My point was, I feel like if it's an analysis course (where you are not being charged with creating art or literature) then it's wrong to grade you on the production of such. You should be graded on analysis. If I attended a course about the statistical analysis of Basketball, I wouldn't expect to be graded on my ability to make three pointers.

      And I say this as someone who loves to write creatively. Mostly stories, but also some poetry. It's intellectually fulfilling, but it's not everyone's bag.

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    2. Ruby from RichmondFebruary 8, 2016 at 1:26 PM

      OMG Treehouse. My 4-year-old offspring, Little Ruby, started enjoying these books at some point last year. It's like they could have been written with absolutely no knowledge of historical time periods, yet each one purports to teach about historical time periods. The pirate book includes peg legs, eye patches, parrots, and lines like "ye salty dogs." (To which the child protagonist replies, "Dogs are nicer than YOU!" Seriously. Cliched AND inane.)

      Oh, and each book has to begin with a recap of the previous books, so it's all like, "Remember the dinosaurs? Whatever-his-name-is smiled. He remembered when they had traveled to the time of the dinosaurs. Then his little sister held up a book with a picture of a cat. He smiled again. He remembered how they traveled to Ancient Egypt, and they found a cat...". Sweet Jesus. Four or five pages of this shit before you get to the plot.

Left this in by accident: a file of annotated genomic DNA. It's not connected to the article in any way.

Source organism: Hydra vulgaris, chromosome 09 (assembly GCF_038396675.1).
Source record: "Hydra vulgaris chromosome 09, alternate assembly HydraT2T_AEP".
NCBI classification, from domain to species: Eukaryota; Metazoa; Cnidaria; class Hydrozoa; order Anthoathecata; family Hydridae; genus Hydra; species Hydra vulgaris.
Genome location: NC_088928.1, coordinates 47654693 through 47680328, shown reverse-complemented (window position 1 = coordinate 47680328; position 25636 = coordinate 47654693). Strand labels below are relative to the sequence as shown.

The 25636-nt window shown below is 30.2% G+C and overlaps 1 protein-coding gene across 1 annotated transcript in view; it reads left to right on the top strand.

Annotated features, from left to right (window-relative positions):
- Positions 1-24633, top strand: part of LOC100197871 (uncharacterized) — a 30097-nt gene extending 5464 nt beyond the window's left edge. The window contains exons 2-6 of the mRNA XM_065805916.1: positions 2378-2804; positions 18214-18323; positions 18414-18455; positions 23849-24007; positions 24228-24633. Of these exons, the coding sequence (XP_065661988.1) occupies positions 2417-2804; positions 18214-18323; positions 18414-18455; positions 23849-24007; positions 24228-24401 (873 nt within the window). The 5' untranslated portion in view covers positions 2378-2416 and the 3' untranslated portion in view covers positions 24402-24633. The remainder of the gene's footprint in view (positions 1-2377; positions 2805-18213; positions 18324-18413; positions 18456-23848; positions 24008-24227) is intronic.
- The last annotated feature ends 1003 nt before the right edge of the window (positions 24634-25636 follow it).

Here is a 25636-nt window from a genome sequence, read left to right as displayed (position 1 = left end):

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    3. Plot? Lol. And I asked my mom about them. She remembers them. "Inane" is exactly the word she used. They are written in a way that one could believe the author had never met or, indeed, ever been a child or even a human being. One could be convinced that the author is a member of a bizarre, arabesque, alien race that reproduces asexually and whose offspring emerge from the womb/sac fully matured, fully clothed, and possessed of an ability to speak and write (poorly).

      Her name is Mary Pope Osborne because she was elected Shitty Writing Pope by the Conclave of Shitty Writing Cardinals. Belmonte's and Hemingway's ghosts attend ironically and scoff intermittently.

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    4. Like most people my age, I missed the books until our son came of age. He read them at the appropriate ages, moved on, but left me with a deeply unfilfilled desire to find youth-oriented Japanese history literature in English that doesn't stink. I wrote about the two Japan stories here: http://www.froginawell.net/japan/2011/06/ninjas-at-night-dragons-at-dawn-magic-tree-house-does-japanese-history/

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  6. Bad stuff at a frat,
    Except it didn't happen:
    Now a case study.

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    Replies
    1. Just for the record,
      I followed the assignment;
      I pick'd Rolling Stone.

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    2. But the hidden aim
      Was instructor flattery.
      Thus, you scrape a “C”.

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    3. You give me bad scores,
      I give you scathing evals,
      Say "hi" to the Dean.

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    4. Nefarious child!
      Utter not these words to me.
      For I am the Dean.

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    5. Are outside sources
      allowed? If not then
      methinks you lost a few points.

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    6. Otherwise an A
      and EC1 gets extra
      credit for retort.

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  7. Trustees think teaching
    is a business, but we think
    it's a break from booze.

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    Replies
    1. Upon reflection,
      It's not a break per se,
      It's the impetus.